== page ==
There's a lot of reasons. It's really hard to pinpoint one in some places. It has to do with the air quality concerns. People are not big fans of smoke of course and prescribed fire always produces smoke although there's a fair amount of science that shows that that smoke is much less dangerous than wildfire smoke and is much easier to control in terms of length of time that it's impacting people than wildfire smoke. There are other concerns just in terms of fear of fires escaping. So there have been instances where prescribed fires have escaped control and become wildfires. And people in the West just aren't used to seeing a lot of fire on the landscape except for wildfire. It's really different in the Southeast. People that have lived in the southeast for decades they're sort of used to it. They're very much acclimated to seeing prescribed fire being used widely in their backyards in their communities. And the outcome of that is that they see a lot less wildfire.
Tell me about the correlation that if you have less fuel I'm assuming you have less wildfires right so in the southeast if you can see the correlation between a lot more prescribed burns a lot less fuel and lot less out of control wildfires is the inverse the case in the West?
Well that's what we hypothesize. And you know it's really hard to point to a single wildfire or a single prescribed fire and say oh that that prescribed fire prevented a wildfire or prevented it from spreading and becoming disaster. So Vice versa you know a wildfire was as bad as it was because there was no prescribed fire. It's really hard to say that on an individual fire level. But what we do look at is across the west and across the southeast and the rest of the country where do we have a lot of prescribed fire reducing fuel and not even necessarily preventing fire because fires are always going to start out. What's important to recognize is that prescribed fire really just reduces the fuel available to make that fire hotter burn more out of control and produce the types of negative impacts that we don't want to see things like houses burning down or worst case scenario fatality. So prescribed fire really reduces the chances of a catastrophe.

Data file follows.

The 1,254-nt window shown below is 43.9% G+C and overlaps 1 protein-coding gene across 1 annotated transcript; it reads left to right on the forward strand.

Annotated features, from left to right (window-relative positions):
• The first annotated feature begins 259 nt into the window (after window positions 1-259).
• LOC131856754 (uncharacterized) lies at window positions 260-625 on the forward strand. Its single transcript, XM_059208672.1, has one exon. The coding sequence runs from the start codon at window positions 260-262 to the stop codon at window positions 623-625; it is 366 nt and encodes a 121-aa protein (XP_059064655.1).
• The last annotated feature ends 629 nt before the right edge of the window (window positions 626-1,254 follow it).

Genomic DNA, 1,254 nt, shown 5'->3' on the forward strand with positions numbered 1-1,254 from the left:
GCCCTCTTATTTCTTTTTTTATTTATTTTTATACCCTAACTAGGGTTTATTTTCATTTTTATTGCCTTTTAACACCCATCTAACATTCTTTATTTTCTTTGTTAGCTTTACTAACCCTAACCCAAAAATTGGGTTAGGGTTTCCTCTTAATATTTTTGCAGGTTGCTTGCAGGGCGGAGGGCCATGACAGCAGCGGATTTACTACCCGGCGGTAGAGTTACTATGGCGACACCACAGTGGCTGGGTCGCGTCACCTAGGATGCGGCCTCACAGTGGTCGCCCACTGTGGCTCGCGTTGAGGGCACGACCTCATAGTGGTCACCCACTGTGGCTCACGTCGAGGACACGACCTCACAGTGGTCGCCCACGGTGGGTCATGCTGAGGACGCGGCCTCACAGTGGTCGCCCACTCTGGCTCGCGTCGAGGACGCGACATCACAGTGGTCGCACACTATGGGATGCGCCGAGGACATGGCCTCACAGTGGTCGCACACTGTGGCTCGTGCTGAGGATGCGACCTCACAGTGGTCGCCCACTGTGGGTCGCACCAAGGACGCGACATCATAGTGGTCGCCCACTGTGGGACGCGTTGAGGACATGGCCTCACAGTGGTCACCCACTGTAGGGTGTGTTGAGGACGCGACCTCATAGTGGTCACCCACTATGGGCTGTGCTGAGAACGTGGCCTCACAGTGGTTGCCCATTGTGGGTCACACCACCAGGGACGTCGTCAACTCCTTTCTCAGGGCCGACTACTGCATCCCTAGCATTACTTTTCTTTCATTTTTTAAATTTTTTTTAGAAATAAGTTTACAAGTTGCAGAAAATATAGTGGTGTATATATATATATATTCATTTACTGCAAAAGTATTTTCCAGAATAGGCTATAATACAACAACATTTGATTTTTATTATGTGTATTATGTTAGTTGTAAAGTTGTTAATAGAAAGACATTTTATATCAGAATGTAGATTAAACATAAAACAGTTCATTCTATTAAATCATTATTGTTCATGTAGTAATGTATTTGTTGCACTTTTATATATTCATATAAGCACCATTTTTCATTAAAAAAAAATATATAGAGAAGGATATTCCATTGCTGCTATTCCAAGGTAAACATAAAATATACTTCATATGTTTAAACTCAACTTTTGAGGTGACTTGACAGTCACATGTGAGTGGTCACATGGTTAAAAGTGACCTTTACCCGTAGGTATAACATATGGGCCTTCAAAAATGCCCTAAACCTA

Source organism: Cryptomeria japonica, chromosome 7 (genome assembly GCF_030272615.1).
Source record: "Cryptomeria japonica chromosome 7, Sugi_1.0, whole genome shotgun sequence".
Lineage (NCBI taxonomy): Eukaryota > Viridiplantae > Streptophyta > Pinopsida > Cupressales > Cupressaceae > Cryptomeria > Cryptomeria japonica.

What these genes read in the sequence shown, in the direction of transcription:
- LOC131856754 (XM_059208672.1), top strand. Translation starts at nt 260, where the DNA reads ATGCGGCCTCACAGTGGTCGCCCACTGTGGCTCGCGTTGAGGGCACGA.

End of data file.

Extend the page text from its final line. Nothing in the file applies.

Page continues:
So is the kind of national conversation on a policy level about this? If something change what has to happen to create that change?
There's a lot of things that have to change. Fire agencies at the national level also at the state and local levels. They all recognize this and where they are challenged is that they're stuck very much in a cycle of having to spend all of their budget on suppressing wildfires in the West. And the other challenges that they really need a lot of support from the public and that's a key cultural difference between the southeast and the West. There's enormous cultural support for prescribed fire in the Southeast and in the west there's not that support. We have prescribed fire councils all over the country and there's just not as much involvement in those prescribed fire councils in the West by the general public. And if the public wants to be supportive of prescribed fire and having it reduce the risk of wildfire that's one avenue that they can get involved in to help try and change some of those policies and to help try and improve the amount of prescribed fire on the landscape.
Alright, Crystal Kolden, from the University of Idaho. Thanks so much.